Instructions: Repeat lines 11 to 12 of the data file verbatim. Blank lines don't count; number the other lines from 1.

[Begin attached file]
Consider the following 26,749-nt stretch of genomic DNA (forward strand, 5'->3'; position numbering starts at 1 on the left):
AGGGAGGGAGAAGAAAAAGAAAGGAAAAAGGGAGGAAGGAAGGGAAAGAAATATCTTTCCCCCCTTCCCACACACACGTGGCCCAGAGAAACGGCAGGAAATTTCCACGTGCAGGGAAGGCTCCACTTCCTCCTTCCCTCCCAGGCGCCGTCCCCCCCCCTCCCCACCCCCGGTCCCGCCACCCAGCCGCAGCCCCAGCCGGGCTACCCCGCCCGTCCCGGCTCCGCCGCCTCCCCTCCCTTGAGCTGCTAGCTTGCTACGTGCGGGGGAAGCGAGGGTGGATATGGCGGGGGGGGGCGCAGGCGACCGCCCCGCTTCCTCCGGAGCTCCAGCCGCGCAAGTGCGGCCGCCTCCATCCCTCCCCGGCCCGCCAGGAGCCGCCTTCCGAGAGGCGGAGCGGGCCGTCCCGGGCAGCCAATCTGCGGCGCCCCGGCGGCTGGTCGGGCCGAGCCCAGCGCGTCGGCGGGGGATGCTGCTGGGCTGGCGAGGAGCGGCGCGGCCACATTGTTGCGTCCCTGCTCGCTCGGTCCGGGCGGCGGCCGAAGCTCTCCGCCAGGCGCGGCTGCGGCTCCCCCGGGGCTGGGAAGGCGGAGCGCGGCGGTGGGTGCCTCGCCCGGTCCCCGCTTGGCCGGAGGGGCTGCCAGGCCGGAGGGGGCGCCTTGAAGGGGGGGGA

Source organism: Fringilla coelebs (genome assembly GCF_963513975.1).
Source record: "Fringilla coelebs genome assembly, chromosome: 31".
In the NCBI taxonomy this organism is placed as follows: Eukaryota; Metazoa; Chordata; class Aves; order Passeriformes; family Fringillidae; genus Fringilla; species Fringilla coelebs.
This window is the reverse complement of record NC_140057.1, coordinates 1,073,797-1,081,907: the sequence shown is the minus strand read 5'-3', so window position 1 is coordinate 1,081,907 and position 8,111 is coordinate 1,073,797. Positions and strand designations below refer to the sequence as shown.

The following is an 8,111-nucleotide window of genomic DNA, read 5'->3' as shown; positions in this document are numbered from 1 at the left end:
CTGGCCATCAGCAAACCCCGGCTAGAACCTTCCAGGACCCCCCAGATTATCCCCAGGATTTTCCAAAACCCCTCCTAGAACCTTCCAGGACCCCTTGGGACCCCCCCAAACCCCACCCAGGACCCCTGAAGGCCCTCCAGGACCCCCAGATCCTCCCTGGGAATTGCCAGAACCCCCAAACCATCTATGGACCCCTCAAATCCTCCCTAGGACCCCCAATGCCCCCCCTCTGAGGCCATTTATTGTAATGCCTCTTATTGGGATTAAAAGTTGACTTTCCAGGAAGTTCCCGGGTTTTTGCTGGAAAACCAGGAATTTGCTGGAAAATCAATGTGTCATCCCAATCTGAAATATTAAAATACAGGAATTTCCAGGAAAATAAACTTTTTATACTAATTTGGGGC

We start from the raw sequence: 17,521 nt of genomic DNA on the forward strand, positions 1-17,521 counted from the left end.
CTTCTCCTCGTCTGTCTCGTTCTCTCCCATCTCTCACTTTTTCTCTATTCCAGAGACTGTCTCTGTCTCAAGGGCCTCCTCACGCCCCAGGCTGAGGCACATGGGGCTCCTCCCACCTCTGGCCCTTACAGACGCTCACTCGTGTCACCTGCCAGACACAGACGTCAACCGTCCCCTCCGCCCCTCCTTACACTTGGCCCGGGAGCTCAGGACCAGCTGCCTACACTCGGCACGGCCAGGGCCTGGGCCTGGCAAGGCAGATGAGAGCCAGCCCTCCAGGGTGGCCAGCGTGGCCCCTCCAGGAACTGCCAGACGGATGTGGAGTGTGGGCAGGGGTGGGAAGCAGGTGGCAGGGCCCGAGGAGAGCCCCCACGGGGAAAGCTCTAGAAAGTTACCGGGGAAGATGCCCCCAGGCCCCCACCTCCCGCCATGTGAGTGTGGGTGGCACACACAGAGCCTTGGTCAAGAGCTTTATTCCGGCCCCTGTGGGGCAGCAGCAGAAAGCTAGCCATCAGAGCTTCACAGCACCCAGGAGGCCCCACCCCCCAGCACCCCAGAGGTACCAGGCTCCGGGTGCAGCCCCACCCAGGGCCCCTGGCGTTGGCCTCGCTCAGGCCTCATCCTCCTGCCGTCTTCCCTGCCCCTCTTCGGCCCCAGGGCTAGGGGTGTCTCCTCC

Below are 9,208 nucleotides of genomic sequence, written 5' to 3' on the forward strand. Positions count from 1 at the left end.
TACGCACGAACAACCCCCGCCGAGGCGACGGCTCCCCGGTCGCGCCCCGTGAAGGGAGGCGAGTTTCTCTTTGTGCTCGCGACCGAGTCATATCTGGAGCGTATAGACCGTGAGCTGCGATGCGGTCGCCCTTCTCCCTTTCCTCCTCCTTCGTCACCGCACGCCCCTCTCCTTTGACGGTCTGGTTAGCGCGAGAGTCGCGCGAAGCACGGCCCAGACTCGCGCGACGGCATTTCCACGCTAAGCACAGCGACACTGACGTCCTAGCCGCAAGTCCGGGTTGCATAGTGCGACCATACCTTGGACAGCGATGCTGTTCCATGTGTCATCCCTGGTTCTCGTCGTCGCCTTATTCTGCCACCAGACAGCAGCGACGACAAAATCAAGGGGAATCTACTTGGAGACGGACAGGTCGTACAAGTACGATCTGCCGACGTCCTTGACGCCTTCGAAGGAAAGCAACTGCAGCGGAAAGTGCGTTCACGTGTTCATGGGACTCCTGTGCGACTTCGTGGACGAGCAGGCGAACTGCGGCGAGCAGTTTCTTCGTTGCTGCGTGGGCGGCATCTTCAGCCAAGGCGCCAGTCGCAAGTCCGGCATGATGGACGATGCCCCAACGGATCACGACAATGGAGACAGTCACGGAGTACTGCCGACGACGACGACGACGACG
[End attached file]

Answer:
Below are 9,208 nucleotides of genomic sequence, written 5' to 3' on the forward strand. Positions count from 1 at the left end.
TACGCACGAACAACCCCCGCCGAGGCGACGGCTCCCCGGTCGCGCCCCGTGAAGGGAGGCGAGTTTCTCTTTGTGCTCGCGACCGAGTCATATCTGGAGCGTATAGACCGTGAGCTGCGATGCGGTCGCCCTTCTCCCTTTCCTCCTCCTTCGTCACCGCACGCCCCTCTCCTTTGACGGTCTGGTTAGCGCGAGAGTCGCGCGAAGCACGGCCCAGACTCGCGCGACGGCATTTCCACGCTAAGCACAGCGACACTGACGTCCTAGCCGCAAGTCCGGGTTGCATAGTGCGACCATACCTTGGACAGCGATGCTGTTCCATGTGTCATCCCTGGTTCTCGTCGTCGCCTTATTCTGCCACCAGACAGCAGCGACGACAAAATCAAGGGGAATCTACTTGGAGACGGACAGGTCGTACAAGTACGATCTGCCGACGTCCTTGACGCCTTCGAAGGAAAGCAACTGCAGCGGAAAGTGCGTTCACGTGTTCATGGGACTCCTGTGCGACTTCGTGGACGAGCAGGCGAACTGCGGCGAGCAGTTTCTTCGTTGCTGCGTGGGCGGCATCTTCAGCCAAGGCGCCAGTCGCAAGTCCGGCATGATGGACGATGCCCCAACGGATCACGACAATGGAGACAGTCACGGAGTACTGCCGACGACGACGACGACGACG